SaaS DB Creator
November 10, 2010 6:17 PM   Subscribe

Are there any good SaaS-based webform/DB builders out there?

I've looked at Zoho Creator and Reports, but haven't found much else. I'm not really impressed with Zoho - a bit cludgy and slow.

I need an online solution for gathering data from a geographically-dispersed workforce. It needs to be web-based, and somewhat configurable. It doesn't need to support complex queries, because I plan to download the data and run reports off of it - we won't be using it for CRM or anything like that.

I will need to have multiple lookup tables, each with multiple fields, all of which feed into one big, flat table that I can run reports against.

I'm a software guy, so I'm comfortable with SQL and several programming languages, but I'd like to find something that lets me do the initial setup and allows less technical users to make minor changes like adding fields, etc.
posted by syzygy to Computers & Internet (8 answers total) 1 user marked this as a favorite
 
Wufoo?
posted by Hazy Star at 10:12 PM on November 10, 2010


As a form builder, Wufoo is fantastic--cleaner and faster than Zoho. However, it's not really an app/db builder. You can do fairly interesting reporting off of the single flat table your forms feed into, and you can hit that table via an API. But that's about it.
posted by Monsieur Caution at 10:16 PM on November 10, 2010


BTW, that looks like a reply, but I simply failed to preview. :)
posted by Monsieur Caution at 10:17 PM on November 10, 2010


I'm familiar with Wufoo and Formstack down to the API level - I actually prefer Formstack, but that's another story.

Unless I'm mistaken, there's not an easy way to create multiple lookup tables that reference each other in either of these apps. I've tried to figure out a way that I could corrupt Formstack to do what I want (I've corrupted Formstack for other purposes and customers in the past), but I'm not seeing a way to use either one of them to help me out here.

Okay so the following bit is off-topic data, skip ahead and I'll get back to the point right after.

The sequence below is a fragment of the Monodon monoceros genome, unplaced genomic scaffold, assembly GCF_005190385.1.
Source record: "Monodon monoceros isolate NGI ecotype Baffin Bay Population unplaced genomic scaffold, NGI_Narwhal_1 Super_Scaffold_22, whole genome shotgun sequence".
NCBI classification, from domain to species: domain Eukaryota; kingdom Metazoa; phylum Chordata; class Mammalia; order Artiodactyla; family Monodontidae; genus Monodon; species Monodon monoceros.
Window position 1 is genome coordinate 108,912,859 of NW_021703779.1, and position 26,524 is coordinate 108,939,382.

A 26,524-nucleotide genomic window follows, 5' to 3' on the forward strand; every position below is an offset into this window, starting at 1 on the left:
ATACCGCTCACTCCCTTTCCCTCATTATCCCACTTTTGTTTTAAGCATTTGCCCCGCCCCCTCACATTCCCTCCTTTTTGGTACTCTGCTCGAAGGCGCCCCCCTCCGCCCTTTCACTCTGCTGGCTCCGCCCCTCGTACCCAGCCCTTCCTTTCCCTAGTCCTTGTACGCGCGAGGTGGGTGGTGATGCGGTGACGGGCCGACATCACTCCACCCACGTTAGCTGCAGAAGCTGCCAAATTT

If they allowed form-creation or manipulation via API, I could even fake this, but unfortunately, forms are read-only - can't actually create or modify them via the API.

What I need:
Table Companies
Company ID
Company Name
Company Location
Company Size

Table Events (big flat table for reporting)
Company ID (or all company fields) - Must be based on a drop-down populated from data in Table Companies
Event Date
Event Location
...etc...

Am looking at Caspio at the moment.
posted by syzygy at 3:10 AM on November 11, 2010


I went through this recently, helping my wife, who needed to transition away from DabbleDB (which sadly seems to have been the cream of the crop). She looked at Caspio, wound up going with Zoho Creator. I know she got excellent support in the transition from the Zoho people, who managed to import her Dabble database and get all the relationships set up. It's a geekier system that permits and demands a certain amount of scripting to make it do what you want (One of DabbleDB's key features was "no programming ever"). And it's not as aesthetically pleasing, or as slick in terms of interface speed. But it does work.

I also ran across Infodome, which looks pretty slick, but have no experience. You might want to check out this blog.
posted by adamrice at 9:26 AM on November 11, 2010


adamrice: Hate to see that DabbleDB is gone. I never had a chance to use their service, but it does sound interesting, from what I've read.

Zoho just rubs me the wrong way, for some reason. The interface isn't at all pleasing to me, but I'll take second look at it.

Caspio looks quite OK, especially for a tool that could be used by less technical types who may already be familiar with MS Access. I wouldn't choose that UI for my own purposes, but it may be fine for office types. I'd also like to see a REST API there, instead of the SOAP-only setup they have now.

Thanks for the heads up on Infodome - I like their interface, so far. Will give it a spin and see how it stacks up.
posted by syzygy at 5:56 AM on November 12, 2010


You might also want to look at Intuit QuickBase (disclaimer - I work for them). We do have a pretty comprehensive API, and do support multiple table to table relationships.

I would also second the Web Apps at Work blog that adamrice linked to as a great resource comparing the usual suspects.
posted by Philbo at 2:45 PM on November 12, 2010


Philbo: Thanks for the QuickBase recommendation. We're already looking at doing some QuickBooks integrations, so this might be a reasonable solution.
posted by syzygy at 1:16 AM on November 17, 2010


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